2. Bacterial infection and tissue stability. Among the earliest defenses of tissues to infection are the release of highly reactive, low molecular weight oxygen and nitrogen molecules. These molecules are toxic to the infecting organism and help to kill it. However, high concentrations of these reactive oxygen and nitrogen molecules cause death and destruction of the host’s own cells. As a result, much of the cost of recovery from infection is associated with healing and regenerating this damaged tissue. Plant oil-derived gamma- and delta-tocopherols (Vitamin E) can quickly interact with these cell-released reactants and bind them before they can injure cells at the infection site. These forms of tocopherols are very abundant in natural plant oils, making them inexpensive to mass produce. Therefore, we administered preparations of these tocopherols to infected animals and found that nanoencapsulation of the tocopherols enhanced their protective effects. The potential to use these preparations to treat infectious diseases of animals is being explored and could greatly improve animal health and well being.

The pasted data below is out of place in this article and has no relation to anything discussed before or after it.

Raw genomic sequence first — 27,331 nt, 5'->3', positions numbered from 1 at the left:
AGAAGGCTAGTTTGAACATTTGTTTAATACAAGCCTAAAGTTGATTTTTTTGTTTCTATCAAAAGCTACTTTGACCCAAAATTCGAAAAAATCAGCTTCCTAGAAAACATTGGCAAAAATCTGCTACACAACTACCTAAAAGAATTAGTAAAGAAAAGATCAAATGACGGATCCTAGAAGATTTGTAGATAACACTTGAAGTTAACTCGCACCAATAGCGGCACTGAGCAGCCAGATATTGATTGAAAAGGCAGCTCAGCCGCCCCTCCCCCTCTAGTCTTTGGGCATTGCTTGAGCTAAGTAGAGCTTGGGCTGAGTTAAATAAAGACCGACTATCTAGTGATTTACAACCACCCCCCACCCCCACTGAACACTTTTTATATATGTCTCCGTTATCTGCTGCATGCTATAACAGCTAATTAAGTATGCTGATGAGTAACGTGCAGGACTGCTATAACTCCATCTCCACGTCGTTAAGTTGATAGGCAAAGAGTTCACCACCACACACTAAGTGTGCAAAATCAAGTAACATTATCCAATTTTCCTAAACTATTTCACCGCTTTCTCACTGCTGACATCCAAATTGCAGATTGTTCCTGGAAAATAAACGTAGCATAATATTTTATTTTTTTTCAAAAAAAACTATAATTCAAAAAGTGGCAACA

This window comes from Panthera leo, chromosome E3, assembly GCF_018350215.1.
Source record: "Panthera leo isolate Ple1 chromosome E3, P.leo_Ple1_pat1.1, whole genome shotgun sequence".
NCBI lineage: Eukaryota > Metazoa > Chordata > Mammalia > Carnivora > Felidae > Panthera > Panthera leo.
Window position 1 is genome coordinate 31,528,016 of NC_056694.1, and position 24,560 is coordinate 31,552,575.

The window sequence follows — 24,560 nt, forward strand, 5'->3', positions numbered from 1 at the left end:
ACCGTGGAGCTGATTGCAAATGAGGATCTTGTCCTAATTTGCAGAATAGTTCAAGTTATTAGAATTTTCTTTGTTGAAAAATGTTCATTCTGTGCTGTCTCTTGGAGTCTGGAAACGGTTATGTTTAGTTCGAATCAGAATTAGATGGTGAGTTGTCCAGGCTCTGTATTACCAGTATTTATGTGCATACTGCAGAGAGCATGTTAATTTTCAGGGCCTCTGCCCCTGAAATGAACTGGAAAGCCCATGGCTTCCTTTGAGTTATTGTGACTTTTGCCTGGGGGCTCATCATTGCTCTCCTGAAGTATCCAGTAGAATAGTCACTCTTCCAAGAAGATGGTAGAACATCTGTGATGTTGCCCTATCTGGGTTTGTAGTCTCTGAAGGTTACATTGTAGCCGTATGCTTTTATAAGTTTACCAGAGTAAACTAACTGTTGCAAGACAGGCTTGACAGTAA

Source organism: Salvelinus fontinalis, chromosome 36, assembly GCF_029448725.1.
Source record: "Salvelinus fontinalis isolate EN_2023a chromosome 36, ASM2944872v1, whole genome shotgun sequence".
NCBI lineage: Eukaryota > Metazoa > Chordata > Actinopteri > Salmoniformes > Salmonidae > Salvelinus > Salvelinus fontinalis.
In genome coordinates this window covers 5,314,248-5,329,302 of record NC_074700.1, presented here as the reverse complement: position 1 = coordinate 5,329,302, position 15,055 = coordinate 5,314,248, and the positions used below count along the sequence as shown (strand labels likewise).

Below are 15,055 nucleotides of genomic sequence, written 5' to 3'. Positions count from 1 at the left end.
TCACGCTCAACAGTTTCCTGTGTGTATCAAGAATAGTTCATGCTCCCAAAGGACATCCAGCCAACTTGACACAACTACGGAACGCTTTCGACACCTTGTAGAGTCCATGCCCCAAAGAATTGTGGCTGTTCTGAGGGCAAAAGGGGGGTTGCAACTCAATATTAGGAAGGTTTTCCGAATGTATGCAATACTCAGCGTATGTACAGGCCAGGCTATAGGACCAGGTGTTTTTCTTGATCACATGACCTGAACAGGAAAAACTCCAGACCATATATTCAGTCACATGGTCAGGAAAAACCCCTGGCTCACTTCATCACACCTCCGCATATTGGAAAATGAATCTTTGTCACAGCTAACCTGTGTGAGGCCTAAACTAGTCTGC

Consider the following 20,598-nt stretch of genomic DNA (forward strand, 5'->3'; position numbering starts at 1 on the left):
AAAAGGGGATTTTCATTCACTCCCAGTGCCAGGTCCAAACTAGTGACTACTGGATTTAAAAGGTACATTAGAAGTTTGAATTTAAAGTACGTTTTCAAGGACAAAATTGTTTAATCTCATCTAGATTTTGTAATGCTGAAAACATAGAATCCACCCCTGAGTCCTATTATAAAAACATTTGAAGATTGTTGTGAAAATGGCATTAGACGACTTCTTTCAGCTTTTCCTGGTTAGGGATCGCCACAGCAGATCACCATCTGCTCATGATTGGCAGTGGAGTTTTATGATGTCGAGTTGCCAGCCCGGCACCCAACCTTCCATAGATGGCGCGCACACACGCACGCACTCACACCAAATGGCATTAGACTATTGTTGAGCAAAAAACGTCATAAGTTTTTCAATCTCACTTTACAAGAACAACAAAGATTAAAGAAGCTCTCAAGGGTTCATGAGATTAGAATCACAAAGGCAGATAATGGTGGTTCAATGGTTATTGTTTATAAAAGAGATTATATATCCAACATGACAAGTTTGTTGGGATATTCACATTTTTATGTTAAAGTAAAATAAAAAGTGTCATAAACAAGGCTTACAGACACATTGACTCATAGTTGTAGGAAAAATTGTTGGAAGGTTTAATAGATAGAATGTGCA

Choudhary, R.K., Li, R.W., Clover, C.M., Capuco, A.V. 2013. Comparison of the transcriptpmes of long-tern label retaining-cells and C cells microdissected from mammary epithelium: an initial study to character potential stem/progenitor cells. Frontiers in Oncology. 3:21.